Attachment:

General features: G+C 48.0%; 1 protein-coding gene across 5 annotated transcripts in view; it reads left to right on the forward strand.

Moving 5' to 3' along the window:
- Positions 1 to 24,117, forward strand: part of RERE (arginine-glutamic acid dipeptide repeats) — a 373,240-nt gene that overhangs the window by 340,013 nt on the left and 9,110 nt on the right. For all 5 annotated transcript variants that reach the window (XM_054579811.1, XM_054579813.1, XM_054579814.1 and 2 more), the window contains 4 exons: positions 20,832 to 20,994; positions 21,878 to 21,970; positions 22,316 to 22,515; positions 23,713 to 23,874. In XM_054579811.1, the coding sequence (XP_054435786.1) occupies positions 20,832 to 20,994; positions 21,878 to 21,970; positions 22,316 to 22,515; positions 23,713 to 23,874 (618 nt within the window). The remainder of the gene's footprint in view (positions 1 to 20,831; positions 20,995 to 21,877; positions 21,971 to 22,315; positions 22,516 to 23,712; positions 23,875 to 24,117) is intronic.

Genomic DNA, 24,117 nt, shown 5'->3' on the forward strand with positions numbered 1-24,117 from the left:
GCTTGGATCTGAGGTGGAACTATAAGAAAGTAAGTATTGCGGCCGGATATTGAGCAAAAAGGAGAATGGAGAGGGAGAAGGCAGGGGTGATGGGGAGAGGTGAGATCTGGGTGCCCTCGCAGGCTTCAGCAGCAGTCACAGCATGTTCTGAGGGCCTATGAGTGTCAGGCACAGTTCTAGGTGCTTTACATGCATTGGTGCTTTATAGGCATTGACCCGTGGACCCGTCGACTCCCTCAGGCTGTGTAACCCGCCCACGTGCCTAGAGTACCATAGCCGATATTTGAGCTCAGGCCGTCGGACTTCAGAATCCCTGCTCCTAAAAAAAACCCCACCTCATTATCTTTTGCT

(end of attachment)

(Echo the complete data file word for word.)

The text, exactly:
General features: G+C 48.0%; 1 protein-coding gene across 5 annotated transcripts in view; it reads left to right on the forward strand.

Moving 5' to 3' along the window:
- Positions 1 to 24,117, forward strand: part of RERE (arginine-glutamic acid dipeptide repeats) — a 373,240-nt gene that overhangs the window by 340,013 nt on the left and 9,110 nt on the right. For all 5 annotated transcript variants that reach the window (XM_054579811.1, XM_054579813.1, XM_054579814.1 and 2 more), the window contains 4 exons: positions 20,832 to 20,994; positions 21,878 to 21,970; positions 22,316 to 22,515; positions 23,713 to 23,874. In XM_054579811.1, the coding sequence (XP_054435786.1) occupies positions 20,832 to 20,994; positions 21,878 to 21,970; positions 22,316 to 22,515; positions 23,713 to 23,874 (618 nt within the window). The remainder of the gene's footprint in view (positions 1 to 20,831; positions 20,995 to 21,877; positions 21,971 to 22,315; positions 22,516 to 23,712; positions 23,875 to 24,117) is intronic.

Genomic DNA, 24,117 nt, shown 5'->3' on the forward strand with positions numbered 1-24,117 from the left:
GCTTGGATCTGAGGTGGAACTATAAGAAAGTAAGTATTGCGGCCGGATATTGAGCAAAAAGGAGAATGGAGAGGGAGAAGGCAGGGGTGATGGGGAGAGGTGAGATCTGGGTGCCCTCGCAGGCTTCAGCAGCAGTCACAGCATGTTCTGAGGGCCTATGAGTGTCAGGCACAGTTCTAGGTGCTTTACATGCATTGGTGCTTTATAGGCATTGACCCGTGGACCCGTCGACTCCCTCAGGCTGTGTAACCCGCCCACGTGCCTAGAGTACCATAGCCGATATTTGAGCTCAGGCCGTCGGACTTCAGAATCCCTGCTCCTAAAAAAAACCCCACCTCATTATCTTTTGCT